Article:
Co-author of the study, Dr Lee Kaplan, from the Obesity, Metabolism and Nutrition Institute at Massachusetts General Hospital, said that doctors in future could be able to mimic the microbial effects of the weight-loss surgery without performing the actual surgery.
Kaplan and Harvard biologist Peter Turnbaugh conducted the study on a group of mice by initially performing a gastric bypass and then comparing their weight loss, metabolic performance and gut microbes with another group of mice that had undergone sham surgeries but had lost weight after being placed on a low-calorie diet. The researchers found that the mice that underwent gastric bypass surgery lost 30 percent of their weight in the first three weeks and displayed changes in their gut microbes that were not shared by the other group.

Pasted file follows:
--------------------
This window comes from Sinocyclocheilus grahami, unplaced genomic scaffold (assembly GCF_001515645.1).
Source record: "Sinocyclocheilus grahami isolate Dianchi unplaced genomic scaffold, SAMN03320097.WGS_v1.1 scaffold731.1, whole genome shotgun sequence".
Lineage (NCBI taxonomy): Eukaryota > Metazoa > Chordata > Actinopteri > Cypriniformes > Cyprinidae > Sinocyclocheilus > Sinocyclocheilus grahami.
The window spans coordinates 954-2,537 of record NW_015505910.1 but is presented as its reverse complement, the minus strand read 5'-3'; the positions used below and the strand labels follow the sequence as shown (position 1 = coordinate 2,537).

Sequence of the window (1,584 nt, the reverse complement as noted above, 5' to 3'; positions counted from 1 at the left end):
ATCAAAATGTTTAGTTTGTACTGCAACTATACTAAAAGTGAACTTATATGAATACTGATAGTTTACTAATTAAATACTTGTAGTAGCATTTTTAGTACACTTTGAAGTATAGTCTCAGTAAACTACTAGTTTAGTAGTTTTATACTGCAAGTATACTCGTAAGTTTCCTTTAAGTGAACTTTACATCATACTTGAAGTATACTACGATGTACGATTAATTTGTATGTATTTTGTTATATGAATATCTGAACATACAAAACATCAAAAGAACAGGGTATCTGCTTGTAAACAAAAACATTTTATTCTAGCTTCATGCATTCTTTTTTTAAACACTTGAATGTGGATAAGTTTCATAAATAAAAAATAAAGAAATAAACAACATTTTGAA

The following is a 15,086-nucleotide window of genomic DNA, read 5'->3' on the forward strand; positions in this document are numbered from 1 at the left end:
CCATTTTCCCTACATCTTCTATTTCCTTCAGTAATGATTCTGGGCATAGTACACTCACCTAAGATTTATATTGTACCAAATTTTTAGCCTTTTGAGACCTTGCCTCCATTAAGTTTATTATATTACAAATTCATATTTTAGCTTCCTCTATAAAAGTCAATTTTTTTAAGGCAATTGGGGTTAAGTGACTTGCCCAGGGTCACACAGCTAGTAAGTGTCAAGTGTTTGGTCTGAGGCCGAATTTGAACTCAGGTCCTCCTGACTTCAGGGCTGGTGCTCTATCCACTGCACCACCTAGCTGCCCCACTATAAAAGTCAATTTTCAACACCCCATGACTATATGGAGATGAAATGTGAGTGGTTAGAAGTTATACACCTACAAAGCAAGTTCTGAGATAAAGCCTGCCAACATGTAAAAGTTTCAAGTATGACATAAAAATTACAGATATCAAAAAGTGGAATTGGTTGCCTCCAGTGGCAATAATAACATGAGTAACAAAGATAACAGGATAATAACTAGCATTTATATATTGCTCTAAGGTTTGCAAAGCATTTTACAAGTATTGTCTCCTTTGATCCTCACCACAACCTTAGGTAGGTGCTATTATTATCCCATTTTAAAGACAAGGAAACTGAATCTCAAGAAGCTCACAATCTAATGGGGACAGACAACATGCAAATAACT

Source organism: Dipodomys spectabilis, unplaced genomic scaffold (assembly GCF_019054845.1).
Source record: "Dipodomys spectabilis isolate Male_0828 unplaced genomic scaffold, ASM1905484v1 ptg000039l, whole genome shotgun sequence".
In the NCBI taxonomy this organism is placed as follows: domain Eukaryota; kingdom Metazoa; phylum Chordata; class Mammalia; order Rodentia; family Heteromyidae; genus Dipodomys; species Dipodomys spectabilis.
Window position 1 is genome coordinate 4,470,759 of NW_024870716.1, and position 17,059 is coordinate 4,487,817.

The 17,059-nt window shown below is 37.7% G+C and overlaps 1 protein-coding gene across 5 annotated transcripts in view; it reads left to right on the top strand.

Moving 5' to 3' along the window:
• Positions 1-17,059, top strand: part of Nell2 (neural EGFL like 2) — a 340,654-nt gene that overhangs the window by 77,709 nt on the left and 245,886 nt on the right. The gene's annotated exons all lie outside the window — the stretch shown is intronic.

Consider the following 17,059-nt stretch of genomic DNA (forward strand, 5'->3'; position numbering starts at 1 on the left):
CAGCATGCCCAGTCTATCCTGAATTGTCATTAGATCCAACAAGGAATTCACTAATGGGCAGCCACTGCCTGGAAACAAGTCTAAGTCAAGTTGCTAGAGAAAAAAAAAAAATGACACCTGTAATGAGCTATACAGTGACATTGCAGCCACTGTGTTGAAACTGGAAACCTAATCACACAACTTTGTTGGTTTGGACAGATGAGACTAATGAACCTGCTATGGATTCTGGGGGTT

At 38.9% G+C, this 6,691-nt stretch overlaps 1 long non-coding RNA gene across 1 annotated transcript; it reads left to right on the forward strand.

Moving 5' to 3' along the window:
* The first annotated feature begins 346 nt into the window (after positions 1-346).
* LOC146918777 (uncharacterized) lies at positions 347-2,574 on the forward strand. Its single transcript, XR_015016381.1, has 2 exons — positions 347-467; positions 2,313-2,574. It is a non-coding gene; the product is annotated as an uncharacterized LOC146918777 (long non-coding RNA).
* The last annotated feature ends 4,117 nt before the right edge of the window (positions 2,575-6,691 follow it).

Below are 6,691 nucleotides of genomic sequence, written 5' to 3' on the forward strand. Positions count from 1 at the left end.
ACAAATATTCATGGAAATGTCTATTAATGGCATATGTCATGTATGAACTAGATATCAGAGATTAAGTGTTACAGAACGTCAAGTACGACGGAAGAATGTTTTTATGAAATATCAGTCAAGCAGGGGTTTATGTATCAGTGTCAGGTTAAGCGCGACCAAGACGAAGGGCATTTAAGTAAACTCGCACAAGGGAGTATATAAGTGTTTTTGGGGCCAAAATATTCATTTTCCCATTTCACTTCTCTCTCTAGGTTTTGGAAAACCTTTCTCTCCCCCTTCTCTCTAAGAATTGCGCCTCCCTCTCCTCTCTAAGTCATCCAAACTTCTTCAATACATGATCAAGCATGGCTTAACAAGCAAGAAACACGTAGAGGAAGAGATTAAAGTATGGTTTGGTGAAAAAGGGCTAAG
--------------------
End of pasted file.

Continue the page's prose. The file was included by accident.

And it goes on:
"A major gap in our knowledge is the underlying mechanism linking microbes to weight loss. There were certain microbes that we found at higher abundance after surgery, so we think those are good targets for beginning to understand what's taking place", Turnbaugh said.